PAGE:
André Castaigne’s Phantom of the Opera

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Frontispiece.

My recent film viewing has included two early adaptations of The Phantom of the Opera, the superb Lon Chaney version from 1925, directed by Rupert Julian, and the not-so-superb 1943 version with Claude Rains as the Phantom. I’d not seen the latter before but it was included in a blu-ray collection of Universal horror films; Rains is wasted in the title role but in its favour the film has Technicolor photography and huge sets, some of which were being reused from the 1925 film. The Chaney version is one of my favourite silent films so it was good to see again after a lengthy absence. It also sent me to Gaston Leroux’s novel at long last, and this in turn led me to the illustrations by André Castaigne for the first edition.

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“She staggered swooning.”

The Phantom of the Opera was published in 1911, and while it hasn’t been subjected to the overexposure sustained by Dracula and Frankenstein it’s still one of those stories where the adaptations now dominate the popular imagination. I’d not seen Castaigne’s illustrations before so I was surprised by how closely the 1925 film followed their details, especially the depiction of the Phantom’s appearance as the Red Death at the bal masque. The same goes for the ghostly head of fire which Raoul and the Persian encounter in the cellars beneath the opera. In the film this is an inexplicable moment but one which would no doubt have been familiar to the novel’s readers. Finally, there’s Lon Chaney’s incredible makeup which turns out to be very close to the glimpses of the Phantom’s skull-like face in these pictures. I often used to wonder about this, how much of Chaney’s appearance was merely an attempt to look as horrifying as possible. (In the 1943 film, and the 1962 Hammer adaptation with Herbert Lom, both Phantoms have been disfigured by acid scarring.)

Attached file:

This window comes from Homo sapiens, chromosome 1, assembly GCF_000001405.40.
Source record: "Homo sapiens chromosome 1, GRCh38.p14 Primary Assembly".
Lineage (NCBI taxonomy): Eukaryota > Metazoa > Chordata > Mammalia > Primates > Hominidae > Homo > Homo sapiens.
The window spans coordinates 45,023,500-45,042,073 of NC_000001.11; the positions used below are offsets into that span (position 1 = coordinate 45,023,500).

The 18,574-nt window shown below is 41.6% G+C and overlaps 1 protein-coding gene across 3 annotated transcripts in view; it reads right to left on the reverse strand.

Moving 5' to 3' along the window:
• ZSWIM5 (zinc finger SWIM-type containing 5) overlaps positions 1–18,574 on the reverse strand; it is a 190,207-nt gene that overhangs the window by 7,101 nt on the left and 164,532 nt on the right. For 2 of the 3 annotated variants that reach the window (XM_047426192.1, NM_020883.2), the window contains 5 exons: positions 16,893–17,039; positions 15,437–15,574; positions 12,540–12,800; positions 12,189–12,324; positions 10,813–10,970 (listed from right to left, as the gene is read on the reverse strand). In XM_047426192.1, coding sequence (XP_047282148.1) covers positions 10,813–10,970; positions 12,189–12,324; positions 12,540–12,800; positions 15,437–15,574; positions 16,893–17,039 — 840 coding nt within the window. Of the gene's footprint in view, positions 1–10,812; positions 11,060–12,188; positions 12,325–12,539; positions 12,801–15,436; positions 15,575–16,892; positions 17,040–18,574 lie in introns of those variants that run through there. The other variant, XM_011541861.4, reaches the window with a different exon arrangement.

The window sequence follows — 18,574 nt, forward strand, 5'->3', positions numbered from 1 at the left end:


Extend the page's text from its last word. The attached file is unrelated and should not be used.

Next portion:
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“They sat like that for a moment in silence.”

By coincidence, a new illustrated edition of The Phantom of the Opera was published this month by the Folio Society, with a splendid set of illustrations by Taylor Dolan. As for the Lon Chaney film, the restored blu-ray print is the one to look for, with tinted scenes, the bal masque in two-strip Technicolor, and an excellent orchestral score by Carl Davis.

(Note: With the exception of the frontispiece, all the illustrations here were printed over two pages, hence the fold across each picture.)

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“A head of fire came toward them.”

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“Talking of death, I must sing.”

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A Pictorial History of Horror Movies by Denis Gifford

The Resurrectionist of Caligo by Wendy Trimboli & Alicia Zaloga

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My latest cover for Angry Robot Books was unveiled this week on the Barnes & Noble blog. The Resurrectionist of Caligo is an atmospheric Gothic fantasy for which the cover art veers close to the illustration work I was doing recently for Editorial Alma, Frankenstein in particular:

With a murderer on the loose, it’s up to an enlightened bodysnatcher and a rebellious princess to save the city, in this wonderfully inventive Victorian-tinged fantasy noir.

“Man of Science” Roger Weathersby scrapes out a risky living digging up corpses for medical schools. When he’s framed for the murder of one of his cadavers, he’s forced to trust in the superstitions he’s always rejected: his former friend, princess Sibylla, offers to commute Roger’s execution in a blood magic ritual which will bind him to her forever. With little choice, he finds himself indentured to Sibylla and propelled into an investigation. There’s a murderer loose in the city of Caligo, and the duo must navigate science and sorcery, palace intrigue and dank boneyards to catch the butcher before the killings tear their whole country apart.

Some covers present more difficulties than others, this one being an awkward layout in its early stages due to the multiple demands of the brief. Not only was the book title a lengthy one, there were also two author names to accommodate plus a variety of pictorial detail that required placing in a harmonious arrangement. I don’t always begin a design with the title layout but in this case this was the first priority, so the cover is designed around the title rather than the title being applied to the cover at a later stage. All of this caused me some headaches for a few days while I tried to find a type layout that would look pleasing, be readable from a distance and also not interfere too much with the background. None of the struggle is evident in the final work, of course, which is as things should be.